Nothing to do but wait for it, thinks Ari, but he’s wrong, because just then the door opens and out comes Vince, along with the girl, fully clothed and apparently unmolested. They walk back towards the sets, and Ari follows discreetly behind. He can hardly believe what he sees next:
[continued next week]
Between the sky and the deep black water, Vincent Chase has a dream.
Which is confusing, because he was already dreaming, somewhere east of the city, tucked into bed in some never-lived-in ghost of a suburb that is slowly but surely being retaken by the desert. But still, Vince has a dream as he falls, and this is what happens:
In his dream, Vince is in his thirties, not in his prime anymore- his looks are starting to go a little bit, especially on mornings after he drinks. But still, he feels good. When the dream starts, Vince is walking through a forest. The first thing he notices are the gnomes- little men in green pointy hats, surrounding him, walking with him through the forest. It’s a little alarming, but Vince keeps his cool. There are beams of sunlight slicing down through the huge trees, warm on his face, but not too warm- and the whole thing is actually kind of nice.
Now another party of gnomes approaches and they’re bringing some kind of big animal- a horse, Vince sees as they come closer, huge and as white as something in a dream, which this is. Which it has to be, because now Vince is almost blinded by a flare of the sun off the huge beast’s horn- it’s not a horse, it’s a Unicorn! and the gnome leading it bows and curtsys before Vince.
“Your steed, your majesty,” he says, and Vince knows the great Unicorn is his and he can ride it. And the gnomes boost him up onto the back of the beast and Vince feels the power beneath him and he feels he should say something, that everyone is waiting for some kind of speech, but it doesn’t matter he just wants to ride he’s never felt so free in his life and then the director calls “Cut!”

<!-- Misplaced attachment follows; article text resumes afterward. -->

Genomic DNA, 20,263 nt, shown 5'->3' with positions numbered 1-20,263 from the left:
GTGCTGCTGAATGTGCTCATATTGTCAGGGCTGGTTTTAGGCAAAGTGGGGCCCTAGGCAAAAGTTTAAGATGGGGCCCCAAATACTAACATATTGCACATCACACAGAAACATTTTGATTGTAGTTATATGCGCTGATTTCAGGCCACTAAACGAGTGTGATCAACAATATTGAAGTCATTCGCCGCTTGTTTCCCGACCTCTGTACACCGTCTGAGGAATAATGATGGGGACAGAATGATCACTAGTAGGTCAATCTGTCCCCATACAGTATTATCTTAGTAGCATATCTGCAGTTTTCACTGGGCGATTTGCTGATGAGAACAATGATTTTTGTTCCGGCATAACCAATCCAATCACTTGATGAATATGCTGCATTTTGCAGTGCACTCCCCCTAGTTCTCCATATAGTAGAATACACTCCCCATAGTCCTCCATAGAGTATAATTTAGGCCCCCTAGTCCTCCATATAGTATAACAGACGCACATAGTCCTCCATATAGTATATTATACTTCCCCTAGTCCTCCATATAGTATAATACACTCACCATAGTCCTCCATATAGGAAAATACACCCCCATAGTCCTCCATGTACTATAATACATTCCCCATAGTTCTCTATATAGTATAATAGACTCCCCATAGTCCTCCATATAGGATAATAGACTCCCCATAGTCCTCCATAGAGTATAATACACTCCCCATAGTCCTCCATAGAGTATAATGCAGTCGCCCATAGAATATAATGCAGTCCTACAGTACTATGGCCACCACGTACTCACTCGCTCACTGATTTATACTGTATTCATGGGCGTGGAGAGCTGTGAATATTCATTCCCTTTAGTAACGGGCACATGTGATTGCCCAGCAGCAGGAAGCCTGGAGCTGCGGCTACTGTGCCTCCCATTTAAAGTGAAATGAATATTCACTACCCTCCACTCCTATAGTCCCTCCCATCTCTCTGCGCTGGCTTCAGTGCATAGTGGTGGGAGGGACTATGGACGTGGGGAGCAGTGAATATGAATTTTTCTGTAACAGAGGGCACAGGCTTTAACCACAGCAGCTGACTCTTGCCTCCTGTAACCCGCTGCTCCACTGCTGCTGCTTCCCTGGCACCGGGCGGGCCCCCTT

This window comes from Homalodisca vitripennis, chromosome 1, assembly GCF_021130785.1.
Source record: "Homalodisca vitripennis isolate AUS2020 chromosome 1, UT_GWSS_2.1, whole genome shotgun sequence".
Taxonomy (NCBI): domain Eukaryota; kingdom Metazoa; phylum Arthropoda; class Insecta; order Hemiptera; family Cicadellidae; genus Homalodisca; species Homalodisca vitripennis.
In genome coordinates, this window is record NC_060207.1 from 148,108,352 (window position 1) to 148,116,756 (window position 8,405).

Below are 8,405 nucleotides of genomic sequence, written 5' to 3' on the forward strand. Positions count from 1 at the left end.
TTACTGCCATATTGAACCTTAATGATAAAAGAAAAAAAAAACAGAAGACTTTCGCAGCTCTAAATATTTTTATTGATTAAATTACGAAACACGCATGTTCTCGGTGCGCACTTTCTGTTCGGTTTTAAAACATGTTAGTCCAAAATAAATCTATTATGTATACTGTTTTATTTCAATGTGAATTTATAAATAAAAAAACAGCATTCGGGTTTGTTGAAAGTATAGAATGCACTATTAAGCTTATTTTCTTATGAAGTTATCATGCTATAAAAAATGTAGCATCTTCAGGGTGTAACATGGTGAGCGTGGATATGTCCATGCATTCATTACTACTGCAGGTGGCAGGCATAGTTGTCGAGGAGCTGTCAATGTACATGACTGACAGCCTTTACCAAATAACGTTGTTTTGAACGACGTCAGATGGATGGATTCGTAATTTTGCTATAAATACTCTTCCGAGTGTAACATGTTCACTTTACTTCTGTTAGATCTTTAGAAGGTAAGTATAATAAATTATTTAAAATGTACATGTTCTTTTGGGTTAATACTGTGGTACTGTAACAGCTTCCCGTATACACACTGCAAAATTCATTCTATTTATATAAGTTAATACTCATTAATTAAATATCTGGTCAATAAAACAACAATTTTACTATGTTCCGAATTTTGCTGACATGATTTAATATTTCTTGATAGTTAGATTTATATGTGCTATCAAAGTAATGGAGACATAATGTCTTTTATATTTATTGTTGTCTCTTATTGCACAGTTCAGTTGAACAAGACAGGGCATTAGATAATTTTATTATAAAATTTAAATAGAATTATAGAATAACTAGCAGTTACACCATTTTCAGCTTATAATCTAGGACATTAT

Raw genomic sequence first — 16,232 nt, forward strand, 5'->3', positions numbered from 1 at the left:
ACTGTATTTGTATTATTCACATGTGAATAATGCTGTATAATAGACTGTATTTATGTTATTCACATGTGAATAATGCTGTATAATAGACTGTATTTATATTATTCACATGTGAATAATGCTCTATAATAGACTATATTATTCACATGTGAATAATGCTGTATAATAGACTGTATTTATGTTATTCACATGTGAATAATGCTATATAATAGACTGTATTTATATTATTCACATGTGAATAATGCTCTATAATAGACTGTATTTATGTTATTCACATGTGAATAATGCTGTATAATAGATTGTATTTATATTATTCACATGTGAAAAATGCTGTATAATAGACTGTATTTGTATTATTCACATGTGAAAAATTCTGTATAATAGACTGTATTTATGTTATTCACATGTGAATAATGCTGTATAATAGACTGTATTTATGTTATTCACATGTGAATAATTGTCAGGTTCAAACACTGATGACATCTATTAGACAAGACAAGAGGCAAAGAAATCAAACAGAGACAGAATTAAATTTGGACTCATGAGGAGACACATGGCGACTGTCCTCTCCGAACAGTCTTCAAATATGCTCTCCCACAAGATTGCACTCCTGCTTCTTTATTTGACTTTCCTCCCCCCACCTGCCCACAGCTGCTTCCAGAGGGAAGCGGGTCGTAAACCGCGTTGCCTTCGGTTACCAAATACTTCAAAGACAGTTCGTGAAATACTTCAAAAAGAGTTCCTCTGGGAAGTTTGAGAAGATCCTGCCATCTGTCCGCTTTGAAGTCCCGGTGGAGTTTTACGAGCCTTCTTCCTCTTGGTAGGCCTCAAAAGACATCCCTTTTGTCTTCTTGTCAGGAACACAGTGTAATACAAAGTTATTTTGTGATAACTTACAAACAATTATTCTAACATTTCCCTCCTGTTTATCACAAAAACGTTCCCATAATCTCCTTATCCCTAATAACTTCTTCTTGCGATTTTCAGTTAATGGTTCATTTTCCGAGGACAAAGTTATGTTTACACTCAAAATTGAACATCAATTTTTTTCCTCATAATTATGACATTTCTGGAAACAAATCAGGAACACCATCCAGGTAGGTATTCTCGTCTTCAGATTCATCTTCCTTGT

Of course it’s a movie. Of course they were waiting for him to say his line while he just sat there on the horse with the prop horn glued to its forehead. It all comes back now- the fragile levee of Vincent Chase’s mind is instantly overwhelmed by memories, and guilt, and shame, and the voices in his head are joined now by those of three assistant directors yelling at him, shaming him, psyching him up, all in a proxy for the director who is too remote and fearsome to be spoken to directly, like the father Vince never really knew.
“I have to go to my trailer,” Vince manages to stammer out, even though he has no idea where his trailer is- he only knows he’s going to go insane if he stays on this set one more second with the six hundred eyes probing him, judging him. Because he is completely sure, as sure as he has even been of anything in his life, that everyone on the set, down to the lowest P.A., can see directly into his soul. And he knows what they’ll find there: What he himself knew was there all along, in a hundred stoned-sleepless 3ams in Hollywood mansions and foreign hotel suites, which is nothing at all.